Decoding the Distinction: Not Surprisingly vs. Not Surprising in Language Usage

June 18, 2023

Poetry is often associated with a rule that advises against using adverbs, but many poets dismiss the idea that poetry has any rules. However, they generally agree that using a strong verb alone is preferable to using a weak verb with an adverb.

Outside the realm of poetry, adjectives and adverbs serve as useful parts of speech. They modify nouns and verbs, respectively, adding clarity and detail to language.

But how does one distinguish between similar phrases like “not surprisingly” and “not surprising”? While one is an adverb phrase and the other is an adjective phrase, they are so alike that differentiating between them can be challenging.

The Distinction Between “Not Surprisingly” and “Not Surprising”

In this article, I will compare “not surprisingly” and “not surprising.” I will provide example sentences for each phrase to help you understand their usage in context.

Additionally, I will share a helpful mnemonic tool that will enable you to consistently choose between “not surprisingly” and “not surprising” accurately.

Appropriate Usage of “Not Surprisingly”

What does “not surprisingly” mean? It is an adverb phrase that corresponds to the adverb “unsurprisingly.” Both terms convey the opposite of “surprisingly” and imply predictability or expectation.

Although “unsurprisingly” is synonymous with “not surprisingly,” the phrase “not surprisingly” is far more prevalent.

Here are a few examples of “not surprisingly” used in sentences:

  • Not surprisingly, my ex-girlfriend did not respond when I invited her to my birthday party.
  • The team began winning more games after its star player recovered from an injury—not surprisingly.
  • State banks are vehemently opposed by major Wall Street institutions, which invest substantial lobbying funds in obstructing public banking legislation wherever it emerges—not surprisingly. (LA Times)

Typically, words ending in “-ly” indicate adverbs. Nevertheless, there are exceptions to this rule. For instance, “Italy” is a proper noun, not an adverb, and words such as “afterward” and “soon” are adverbs that do not end in “-ly.”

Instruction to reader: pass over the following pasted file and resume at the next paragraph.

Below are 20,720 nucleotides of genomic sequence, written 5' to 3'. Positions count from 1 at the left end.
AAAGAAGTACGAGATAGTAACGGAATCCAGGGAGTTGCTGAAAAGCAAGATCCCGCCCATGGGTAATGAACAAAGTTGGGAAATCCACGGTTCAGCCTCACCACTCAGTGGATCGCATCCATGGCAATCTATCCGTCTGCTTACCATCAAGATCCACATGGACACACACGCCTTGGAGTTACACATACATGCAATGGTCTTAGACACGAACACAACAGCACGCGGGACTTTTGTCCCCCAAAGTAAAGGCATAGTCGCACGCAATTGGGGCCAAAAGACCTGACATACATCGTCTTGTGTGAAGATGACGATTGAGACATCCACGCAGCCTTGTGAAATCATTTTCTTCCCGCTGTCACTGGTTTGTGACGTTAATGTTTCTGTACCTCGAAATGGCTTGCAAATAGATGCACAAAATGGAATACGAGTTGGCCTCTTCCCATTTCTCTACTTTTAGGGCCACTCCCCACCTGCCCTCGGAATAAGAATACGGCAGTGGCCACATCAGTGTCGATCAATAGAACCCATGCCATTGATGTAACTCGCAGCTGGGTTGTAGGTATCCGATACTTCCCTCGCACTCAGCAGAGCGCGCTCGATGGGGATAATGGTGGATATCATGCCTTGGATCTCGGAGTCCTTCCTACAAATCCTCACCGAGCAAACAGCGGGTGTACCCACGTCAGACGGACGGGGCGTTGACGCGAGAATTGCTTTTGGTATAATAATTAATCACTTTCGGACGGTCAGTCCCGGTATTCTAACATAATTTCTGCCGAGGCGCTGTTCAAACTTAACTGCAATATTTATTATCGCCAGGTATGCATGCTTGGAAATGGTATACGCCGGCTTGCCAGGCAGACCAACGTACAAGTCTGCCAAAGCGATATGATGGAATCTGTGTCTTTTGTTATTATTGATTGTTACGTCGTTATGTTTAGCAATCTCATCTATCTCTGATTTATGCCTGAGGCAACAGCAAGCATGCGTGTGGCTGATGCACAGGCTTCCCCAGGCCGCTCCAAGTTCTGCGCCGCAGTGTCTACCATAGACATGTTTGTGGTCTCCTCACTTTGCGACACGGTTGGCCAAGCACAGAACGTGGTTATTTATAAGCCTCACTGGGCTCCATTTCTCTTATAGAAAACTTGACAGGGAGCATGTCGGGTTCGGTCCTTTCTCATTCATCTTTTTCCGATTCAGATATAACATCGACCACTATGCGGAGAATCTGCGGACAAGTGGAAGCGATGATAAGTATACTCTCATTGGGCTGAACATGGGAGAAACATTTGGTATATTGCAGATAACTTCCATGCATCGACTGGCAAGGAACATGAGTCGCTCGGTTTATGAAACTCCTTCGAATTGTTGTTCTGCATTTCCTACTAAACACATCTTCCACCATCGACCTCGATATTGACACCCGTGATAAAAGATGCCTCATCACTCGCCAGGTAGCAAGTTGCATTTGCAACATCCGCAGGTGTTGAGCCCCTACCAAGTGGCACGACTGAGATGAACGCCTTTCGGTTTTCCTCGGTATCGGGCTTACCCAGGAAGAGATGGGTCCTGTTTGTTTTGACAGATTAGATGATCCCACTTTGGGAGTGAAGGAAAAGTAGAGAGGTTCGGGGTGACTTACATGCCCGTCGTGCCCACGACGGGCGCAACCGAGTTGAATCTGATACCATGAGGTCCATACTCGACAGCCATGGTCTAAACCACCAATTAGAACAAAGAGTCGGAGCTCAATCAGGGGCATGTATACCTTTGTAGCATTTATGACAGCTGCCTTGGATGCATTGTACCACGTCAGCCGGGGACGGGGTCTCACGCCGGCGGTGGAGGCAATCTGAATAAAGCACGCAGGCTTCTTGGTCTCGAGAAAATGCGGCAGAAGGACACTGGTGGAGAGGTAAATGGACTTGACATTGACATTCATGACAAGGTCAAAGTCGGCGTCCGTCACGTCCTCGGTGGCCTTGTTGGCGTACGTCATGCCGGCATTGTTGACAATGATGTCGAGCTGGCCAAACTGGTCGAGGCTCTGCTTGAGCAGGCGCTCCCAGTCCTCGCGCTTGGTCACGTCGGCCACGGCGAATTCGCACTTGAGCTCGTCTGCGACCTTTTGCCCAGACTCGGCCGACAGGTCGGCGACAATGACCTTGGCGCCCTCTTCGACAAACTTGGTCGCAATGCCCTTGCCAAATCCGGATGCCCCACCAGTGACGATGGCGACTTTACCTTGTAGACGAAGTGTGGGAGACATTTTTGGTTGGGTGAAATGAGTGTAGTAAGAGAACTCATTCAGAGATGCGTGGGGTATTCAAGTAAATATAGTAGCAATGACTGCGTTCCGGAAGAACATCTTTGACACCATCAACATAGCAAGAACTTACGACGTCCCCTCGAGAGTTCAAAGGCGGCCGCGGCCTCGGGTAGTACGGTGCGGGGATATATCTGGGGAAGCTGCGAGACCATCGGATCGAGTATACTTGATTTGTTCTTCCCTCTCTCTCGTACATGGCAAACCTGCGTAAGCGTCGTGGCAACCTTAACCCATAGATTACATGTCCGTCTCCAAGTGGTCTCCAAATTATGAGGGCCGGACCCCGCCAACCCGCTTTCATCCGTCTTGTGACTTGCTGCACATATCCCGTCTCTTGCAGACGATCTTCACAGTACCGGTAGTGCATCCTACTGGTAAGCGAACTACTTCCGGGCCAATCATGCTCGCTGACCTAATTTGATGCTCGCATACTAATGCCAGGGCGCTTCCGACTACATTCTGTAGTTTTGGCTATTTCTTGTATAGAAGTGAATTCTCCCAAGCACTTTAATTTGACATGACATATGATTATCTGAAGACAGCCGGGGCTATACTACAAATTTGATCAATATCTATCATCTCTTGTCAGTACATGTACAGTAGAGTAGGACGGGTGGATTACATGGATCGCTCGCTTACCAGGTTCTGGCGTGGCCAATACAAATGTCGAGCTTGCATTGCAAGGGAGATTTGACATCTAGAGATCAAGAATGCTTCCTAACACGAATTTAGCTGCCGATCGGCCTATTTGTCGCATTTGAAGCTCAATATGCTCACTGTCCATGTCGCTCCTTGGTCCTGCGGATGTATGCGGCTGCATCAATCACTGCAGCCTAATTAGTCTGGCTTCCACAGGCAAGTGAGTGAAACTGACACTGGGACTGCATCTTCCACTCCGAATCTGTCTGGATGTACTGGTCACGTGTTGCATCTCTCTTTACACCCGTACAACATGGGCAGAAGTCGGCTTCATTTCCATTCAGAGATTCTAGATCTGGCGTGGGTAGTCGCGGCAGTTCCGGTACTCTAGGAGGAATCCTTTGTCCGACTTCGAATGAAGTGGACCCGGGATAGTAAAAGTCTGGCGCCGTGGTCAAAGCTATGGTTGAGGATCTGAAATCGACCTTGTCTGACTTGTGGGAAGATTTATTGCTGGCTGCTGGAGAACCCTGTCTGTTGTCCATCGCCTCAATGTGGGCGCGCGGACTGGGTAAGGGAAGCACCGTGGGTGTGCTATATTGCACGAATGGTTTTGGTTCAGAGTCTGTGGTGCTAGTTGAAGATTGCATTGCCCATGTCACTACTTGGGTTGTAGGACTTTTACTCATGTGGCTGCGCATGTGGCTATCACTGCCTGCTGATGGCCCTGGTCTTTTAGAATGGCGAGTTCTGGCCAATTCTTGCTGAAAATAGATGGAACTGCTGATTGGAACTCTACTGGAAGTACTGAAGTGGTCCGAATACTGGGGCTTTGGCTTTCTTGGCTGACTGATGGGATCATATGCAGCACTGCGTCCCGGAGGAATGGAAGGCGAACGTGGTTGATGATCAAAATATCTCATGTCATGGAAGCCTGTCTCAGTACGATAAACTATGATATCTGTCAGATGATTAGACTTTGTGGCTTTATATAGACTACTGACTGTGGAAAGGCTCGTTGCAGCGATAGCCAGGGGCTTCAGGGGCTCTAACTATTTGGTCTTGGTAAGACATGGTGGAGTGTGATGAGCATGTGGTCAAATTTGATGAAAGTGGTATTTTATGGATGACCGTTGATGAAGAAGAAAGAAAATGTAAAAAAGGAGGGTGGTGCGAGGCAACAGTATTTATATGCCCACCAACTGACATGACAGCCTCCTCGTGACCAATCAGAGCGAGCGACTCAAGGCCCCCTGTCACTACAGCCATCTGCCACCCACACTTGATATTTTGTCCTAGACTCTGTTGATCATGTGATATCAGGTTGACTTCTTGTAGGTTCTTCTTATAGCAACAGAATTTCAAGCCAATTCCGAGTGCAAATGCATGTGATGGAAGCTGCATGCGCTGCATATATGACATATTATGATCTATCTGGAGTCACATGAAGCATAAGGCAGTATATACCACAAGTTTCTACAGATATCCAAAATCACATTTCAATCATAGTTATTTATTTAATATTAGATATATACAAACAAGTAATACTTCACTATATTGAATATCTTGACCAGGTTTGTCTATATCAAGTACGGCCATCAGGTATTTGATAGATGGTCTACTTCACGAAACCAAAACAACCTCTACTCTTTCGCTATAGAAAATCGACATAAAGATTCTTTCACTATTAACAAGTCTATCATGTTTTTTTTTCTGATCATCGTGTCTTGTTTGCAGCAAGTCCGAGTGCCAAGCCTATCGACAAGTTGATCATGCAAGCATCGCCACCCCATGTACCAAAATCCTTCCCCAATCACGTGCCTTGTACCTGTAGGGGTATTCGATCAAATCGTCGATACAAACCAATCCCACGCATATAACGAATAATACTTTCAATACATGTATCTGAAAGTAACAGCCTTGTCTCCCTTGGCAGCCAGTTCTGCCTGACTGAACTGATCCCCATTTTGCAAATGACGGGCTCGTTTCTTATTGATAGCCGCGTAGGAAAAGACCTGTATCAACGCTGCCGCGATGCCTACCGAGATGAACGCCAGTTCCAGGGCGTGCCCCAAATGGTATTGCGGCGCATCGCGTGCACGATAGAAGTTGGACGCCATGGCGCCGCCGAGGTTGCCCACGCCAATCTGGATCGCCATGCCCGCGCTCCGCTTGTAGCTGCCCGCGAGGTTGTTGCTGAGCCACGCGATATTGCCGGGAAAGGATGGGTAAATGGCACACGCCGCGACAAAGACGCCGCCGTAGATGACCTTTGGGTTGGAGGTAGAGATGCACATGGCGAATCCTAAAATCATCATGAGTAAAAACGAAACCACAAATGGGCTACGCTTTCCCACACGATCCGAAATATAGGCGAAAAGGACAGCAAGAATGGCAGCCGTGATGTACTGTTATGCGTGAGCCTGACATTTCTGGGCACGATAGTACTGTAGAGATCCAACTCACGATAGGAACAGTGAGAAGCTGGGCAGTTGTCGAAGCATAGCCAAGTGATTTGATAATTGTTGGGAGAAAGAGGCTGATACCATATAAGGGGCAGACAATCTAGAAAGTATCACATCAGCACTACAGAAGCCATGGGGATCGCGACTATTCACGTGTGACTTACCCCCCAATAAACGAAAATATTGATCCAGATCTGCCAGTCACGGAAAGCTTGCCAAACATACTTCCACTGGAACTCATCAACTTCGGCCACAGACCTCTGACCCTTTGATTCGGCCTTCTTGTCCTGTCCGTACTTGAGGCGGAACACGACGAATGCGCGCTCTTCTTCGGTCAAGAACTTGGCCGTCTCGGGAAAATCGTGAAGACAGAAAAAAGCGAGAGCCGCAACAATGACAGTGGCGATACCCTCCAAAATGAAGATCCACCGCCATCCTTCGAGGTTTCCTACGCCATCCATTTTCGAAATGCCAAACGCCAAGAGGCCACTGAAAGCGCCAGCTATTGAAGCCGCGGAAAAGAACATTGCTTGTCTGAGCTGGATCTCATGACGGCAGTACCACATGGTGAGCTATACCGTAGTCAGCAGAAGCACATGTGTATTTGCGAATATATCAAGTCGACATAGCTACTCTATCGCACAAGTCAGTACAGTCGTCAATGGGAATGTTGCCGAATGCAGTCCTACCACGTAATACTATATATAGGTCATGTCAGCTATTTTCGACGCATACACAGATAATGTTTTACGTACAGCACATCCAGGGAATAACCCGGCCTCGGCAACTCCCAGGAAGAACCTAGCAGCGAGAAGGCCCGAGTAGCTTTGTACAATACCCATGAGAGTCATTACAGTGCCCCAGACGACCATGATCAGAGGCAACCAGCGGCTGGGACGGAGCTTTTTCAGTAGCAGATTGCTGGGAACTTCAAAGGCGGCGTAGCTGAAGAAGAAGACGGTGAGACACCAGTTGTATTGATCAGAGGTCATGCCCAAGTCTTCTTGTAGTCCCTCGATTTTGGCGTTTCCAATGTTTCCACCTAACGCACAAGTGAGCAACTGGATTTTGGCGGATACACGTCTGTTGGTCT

Proper Usage of “Not Surprising”

What does “not surprising” mean? It is an adjective phrase that can be considered as a variation of the adjective “unsurprising.”

Adjectives modify nouns, and “unsurprising” describes something that is expected or predictable.

Similar to its adverb counterparts mentioned earlier, “not surprising” is more commonly used than “unsurprising” in modern English.

Here are a few example sentences:

  • Jim’s failure to follow through on his promises is not surprising.
  • The movie’s final twist was not surprising; the film had hinted at the true identity and motivations of its villain since the early stages.
  • It’s audacious, but not surprising. After an economic catastrophe that has left much of the country struggling to feed itself, Maduro’s approval ratings have plummeted to 20 to 25 percent. (The Washington Post)

Identifying adjectives is not as straightforward as recognizing adverbs. There is no single rule that governs their appearance. However, all adjectives describe nouns, making them easier to identify in that regard.

Trick to Remember the Difference

Despite the similarities between these phrases, there is a simple way to differentiate between “not surprising” and “not surprisingly.”

The adverb phrase “not surprisingly” ends with the letters “-ly,” which is a distinct characteristic of adverbs. You can use this suffix as a reminder to employ “not surprisingly” when you require an adverb.

For an adjective, opt for “not surprising.”


Should you use “not surprising” or “not surprisingly”? “Not surprising” is an adjective phrase that characterizes something as predictable